Answers to questions you may have about how the programme works and what it is and isn’t for.
Q: What’s the process for getting a writing partner?
A: Use the contact form, or email Emily directly, to register your interest. We’ll send you a link to a baseline survey that includes questions about your working habits as well as about your preferences for your writing partnership. If you complete it by the start-of-term deadline, you’ll be allocated a partner in the main matching process for the term; if not, Emily will do more matchings at intervals depending on how many new requests are submitted.
Q: What information do I have to give?
A: The baseline survey includes a series of questions on the past 7 days, as well as on your working life more generally, and how you feel about it. The partnership-specific section invites you to specify your preferred meet-up frequency and duration, preferred days and times, preferred locations (once meet-ups can be in person again), and any other requests, as well as what you want to get out of the partnership.
Q: How do you decide whom to pair up?
A: Emily tends to prioritise logistical compatibility (e.g. number of sessions per week, available days and times) over research interest overlap. She also does her best to predict fit based on stated intentions for the partnership, and to take into account other stated preferences, e.g. re a partner’s career stage. But some of the decision-making is done by intuition as much as explicit rules!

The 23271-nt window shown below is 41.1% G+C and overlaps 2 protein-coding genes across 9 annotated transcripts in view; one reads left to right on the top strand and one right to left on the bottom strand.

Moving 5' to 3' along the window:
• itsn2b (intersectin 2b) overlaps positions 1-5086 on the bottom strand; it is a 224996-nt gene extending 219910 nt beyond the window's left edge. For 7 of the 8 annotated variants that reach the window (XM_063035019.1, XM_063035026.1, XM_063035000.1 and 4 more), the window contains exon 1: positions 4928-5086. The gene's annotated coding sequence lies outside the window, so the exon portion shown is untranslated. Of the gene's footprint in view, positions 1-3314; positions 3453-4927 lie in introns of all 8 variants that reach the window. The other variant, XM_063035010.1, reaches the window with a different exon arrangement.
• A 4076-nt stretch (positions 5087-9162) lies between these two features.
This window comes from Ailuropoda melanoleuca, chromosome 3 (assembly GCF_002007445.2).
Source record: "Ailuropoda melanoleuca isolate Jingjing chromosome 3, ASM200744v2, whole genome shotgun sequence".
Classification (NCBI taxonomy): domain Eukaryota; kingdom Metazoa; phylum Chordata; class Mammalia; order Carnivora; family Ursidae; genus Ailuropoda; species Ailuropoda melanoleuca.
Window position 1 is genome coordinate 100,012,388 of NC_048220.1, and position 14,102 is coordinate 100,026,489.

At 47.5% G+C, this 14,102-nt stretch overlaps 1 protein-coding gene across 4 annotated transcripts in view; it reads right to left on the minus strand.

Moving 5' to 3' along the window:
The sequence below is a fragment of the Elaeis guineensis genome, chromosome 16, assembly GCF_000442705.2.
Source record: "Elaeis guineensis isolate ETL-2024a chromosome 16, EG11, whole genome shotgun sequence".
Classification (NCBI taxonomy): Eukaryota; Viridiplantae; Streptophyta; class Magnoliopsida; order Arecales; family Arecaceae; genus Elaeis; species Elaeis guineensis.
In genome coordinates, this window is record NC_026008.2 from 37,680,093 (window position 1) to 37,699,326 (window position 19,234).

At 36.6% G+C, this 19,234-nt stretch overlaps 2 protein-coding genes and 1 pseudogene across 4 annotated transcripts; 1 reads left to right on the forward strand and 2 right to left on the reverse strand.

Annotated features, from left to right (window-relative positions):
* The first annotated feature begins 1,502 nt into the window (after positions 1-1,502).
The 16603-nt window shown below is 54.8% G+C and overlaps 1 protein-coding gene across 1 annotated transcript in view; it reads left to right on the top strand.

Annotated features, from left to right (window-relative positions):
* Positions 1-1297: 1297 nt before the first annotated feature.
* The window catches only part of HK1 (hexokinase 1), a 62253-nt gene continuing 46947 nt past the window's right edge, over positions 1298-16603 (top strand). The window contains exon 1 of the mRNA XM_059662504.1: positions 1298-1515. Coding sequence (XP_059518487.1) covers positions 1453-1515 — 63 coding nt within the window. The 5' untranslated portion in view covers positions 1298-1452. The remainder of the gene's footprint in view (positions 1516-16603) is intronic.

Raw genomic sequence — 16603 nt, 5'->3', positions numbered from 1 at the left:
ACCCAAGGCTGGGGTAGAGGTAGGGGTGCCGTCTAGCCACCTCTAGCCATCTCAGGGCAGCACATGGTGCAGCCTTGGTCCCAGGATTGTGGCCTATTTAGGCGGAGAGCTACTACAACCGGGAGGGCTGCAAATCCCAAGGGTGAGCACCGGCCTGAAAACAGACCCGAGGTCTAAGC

Q: What’s the point of having a writing partner?
A: A writing partnership offers you the chance to introduce more structure and variety into your writing practice, to help writing become more regular, frequent, enjoyable, reflective, or anything else you want it to be. Participants in the programme have reported that having a writing partner is particularly helpful for getting more writing done, feeling better about how much writing they’re doing, adding structure to their week, and improving their ability to focus, but they also report benefits on many other dimensions.